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I cannot get my head around this.

In Paillier, the ciphertext is calculated using

$c = g^m.r^n\ mod\ n^2$

where $(n,g)$ forms the public key and $r$ is a random number $0<r<n$.

Assuming an attacker knows $c$, $r$, $n$. and $g$, what would it take - in average - to find $m$ ?

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You don't need to guess, you can find $m$ for sure.

If you know $c,r,n,g$, then you can eliminate $r^n$ from the ciphertext and get $c'=g^m \bmod n^2$.

In $Z_{n^2}^*$, we have $(n+1)^x = 1+nx \bmod n^2$ ($x\in Z_n$). Therefore:

  • If $g=n+1$ is used, then $c'=g^m \bmod n^2 =1+mn$, then you can find $m=(c'-1)/n$.
  • If $g\ne n+1$, since the order of $g$ must be a multiple of $n$, we have $g= (1+n)^a=1+an \bmod n^2$ for some $a$, then we can find $a=(g-1)/n$. Then $c'=g^m \bmod n^2 =1+amn$, and we can compute $m=(c'-1)/an$.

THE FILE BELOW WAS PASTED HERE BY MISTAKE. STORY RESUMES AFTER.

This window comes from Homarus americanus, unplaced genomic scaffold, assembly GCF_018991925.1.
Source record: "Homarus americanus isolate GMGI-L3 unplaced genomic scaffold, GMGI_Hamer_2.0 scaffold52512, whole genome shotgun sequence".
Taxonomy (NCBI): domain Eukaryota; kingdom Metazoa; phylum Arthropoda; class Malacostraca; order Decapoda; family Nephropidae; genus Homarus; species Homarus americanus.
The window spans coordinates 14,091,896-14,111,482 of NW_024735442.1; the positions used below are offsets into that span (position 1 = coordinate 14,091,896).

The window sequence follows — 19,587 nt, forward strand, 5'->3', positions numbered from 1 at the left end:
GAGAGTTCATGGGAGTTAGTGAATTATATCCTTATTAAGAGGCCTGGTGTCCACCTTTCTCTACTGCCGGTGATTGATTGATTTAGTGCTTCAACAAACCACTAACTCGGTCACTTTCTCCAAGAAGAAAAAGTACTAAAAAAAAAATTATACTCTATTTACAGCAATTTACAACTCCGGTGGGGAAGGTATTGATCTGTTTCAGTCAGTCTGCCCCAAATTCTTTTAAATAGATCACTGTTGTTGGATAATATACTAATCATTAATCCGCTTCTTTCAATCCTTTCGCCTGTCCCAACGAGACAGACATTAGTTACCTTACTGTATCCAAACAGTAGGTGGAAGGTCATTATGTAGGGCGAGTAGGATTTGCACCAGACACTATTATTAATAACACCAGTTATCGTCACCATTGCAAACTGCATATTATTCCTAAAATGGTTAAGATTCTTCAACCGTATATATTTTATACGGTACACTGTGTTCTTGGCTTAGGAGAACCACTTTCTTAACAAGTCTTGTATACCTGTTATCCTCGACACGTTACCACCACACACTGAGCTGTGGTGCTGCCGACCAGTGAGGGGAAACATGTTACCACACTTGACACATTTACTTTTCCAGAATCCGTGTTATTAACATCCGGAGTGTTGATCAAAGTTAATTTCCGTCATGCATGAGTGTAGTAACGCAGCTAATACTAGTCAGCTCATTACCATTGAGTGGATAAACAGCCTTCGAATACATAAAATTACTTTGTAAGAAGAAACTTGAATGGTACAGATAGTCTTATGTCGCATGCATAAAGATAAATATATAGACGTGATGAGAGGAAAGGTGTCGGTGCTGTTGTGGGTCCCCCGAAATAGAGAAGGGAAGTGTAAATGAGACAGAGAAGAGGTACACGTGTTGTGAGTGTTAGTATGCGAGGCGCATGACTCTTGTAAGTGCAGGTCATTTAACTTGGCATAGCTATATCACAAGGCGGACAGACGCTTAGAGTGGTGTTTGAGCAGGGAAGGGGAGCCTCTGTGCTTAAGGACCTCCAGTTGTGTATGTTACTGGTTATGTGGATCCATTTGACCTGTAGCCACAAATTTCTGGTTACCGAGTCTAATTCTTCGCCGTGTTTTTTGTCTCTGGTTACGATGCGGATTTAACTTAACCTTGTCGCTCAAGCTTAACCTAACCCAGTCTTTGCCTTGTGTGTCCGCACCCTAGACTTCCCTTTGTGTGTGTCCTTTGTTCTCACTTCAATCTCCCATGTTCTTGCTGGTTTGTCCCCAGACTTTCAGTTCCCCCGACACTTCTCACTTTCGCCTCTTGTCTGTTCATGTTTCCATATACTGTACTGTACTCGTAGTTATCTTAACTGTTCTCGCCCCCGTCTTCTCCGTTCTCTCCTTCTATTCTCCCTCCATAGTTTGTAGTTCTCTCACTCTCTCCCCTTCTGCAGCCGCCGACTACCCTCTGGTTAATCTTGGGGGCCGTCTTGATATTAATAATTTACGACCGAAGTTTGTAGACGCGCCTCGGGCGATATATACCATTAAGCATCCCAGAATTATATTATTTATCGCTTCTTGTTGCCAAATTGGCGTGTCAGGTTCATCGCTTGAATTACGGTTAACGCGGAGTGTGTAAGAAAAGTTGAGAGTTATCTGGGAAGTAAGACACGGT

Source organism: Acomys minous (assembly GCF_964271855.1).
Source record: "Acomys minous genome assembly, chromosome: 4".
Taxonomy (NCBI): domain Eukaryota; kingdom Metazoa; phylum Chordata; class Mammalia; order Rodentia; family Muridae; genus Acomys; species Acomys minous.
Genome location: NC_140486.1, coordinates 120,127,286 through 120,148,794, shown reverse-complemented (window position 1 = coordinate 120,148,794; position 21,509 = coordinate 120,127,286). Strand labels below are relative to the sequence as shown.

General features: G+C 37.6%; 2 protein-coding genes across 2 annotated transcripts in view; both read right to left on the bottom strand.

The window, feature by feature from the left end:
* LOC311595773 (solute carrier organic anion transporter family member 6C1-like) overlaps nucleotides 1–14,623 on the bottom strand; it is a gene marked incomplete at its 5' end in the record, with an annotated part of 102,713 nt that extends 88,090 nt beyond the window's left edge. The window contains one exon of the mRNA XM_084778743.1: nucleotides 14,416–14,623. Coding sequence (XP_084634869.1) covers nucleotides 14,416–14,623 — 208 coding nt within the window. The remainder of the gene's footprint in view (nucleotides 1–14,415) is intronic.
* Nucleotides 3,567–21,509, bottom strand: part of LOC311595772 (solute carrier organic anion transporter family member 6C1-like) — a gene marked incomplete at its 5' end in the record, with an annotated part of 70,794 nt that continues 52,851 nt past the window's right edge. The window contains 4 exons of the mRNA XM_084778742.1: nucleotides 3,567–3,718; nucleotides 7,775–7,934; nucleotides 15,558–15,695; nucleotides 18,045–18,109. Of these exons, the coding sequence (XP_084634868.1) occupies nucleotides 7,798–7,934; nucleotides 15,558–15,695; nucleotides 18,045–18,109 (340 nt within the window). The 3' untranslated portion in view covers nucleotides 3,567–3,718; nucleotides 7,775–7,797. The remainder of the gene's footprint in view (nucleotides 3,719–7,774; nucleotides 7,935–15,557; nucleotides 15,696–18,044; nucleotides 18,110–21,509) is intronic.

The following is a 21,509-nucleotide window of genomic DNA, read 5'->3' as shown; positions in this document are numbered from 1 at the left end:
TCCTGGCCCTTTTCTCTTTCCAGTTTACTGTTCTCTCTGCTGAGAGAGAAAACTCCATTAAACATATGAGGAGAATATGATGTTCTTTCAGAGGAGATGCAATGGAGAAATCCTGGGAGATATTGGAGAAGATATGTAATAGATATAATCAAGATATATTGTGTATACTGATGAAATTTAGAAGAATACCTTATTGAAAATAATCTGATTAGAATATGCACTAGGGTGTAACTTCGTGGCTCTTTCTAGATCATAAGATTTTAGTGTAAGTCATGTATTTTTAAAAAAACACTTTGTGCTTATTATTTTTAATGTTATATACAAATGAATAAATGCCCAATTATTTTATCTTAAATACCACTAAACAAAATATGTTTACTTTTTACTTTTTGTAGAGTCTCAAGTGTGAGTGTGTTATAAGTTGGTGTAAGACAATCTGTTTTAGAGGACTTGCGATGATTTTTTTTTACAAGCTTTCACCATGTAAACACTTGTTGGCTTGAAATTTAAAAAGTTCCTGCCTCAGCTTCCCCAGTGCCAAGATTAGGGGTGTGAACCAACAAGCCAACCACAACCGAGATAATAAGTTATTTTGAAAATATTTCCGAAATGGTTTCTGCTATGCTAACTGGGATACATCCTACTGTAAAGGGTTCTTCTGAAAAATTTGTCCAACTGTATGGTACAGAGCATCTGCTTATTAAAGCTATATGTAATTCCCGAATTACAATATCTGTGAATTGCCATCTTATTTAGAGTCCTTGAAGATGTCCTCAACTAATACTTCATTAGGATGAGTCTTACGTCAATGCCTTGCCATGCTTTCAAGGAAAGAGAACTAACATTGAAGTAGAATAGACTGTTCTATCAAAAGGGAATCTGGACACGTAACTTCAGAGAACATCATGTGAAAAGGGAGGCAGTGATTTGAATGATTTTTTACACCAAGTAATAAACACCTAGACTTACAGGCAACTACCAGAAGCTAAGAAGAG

Added based on Bruno's comment: the general forumula (for all $g$) is $m=(c'-1)/(g-1)$.

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  • $\begingroup$ Doesn't $m=(c'-1)/n$ with $c'=c\,r^{-n}\bmod n^2$ silently assumes $g=n+1$ ? Otherwise, things are more complex, perhaps much more costly. The best I get so far is solving $g^m\bmod n$ for $m$ by baby-step/giant step, with $\approx 2\sqrt{m_\text{max}}$ modular multiplications modulo $n$. [update] Ah the new answer seems to address that! $\endgroup$ – fgrieu Jul 11 '18 at 10:54
  • $\begingroup$ @fgrieu Thanks for pointing this out. The answer is edited to add the case where $g\ne n+1$. $\endgroup$ – Changyu Dong Jul 11 '18 at 10:59
  • $\begingroup$ Thanks. Generalizes to $m=(c'-1)/(g-1)$ for all values of $g$ then $\endgroup$ – BGR Jul 11 '18 at 13:29

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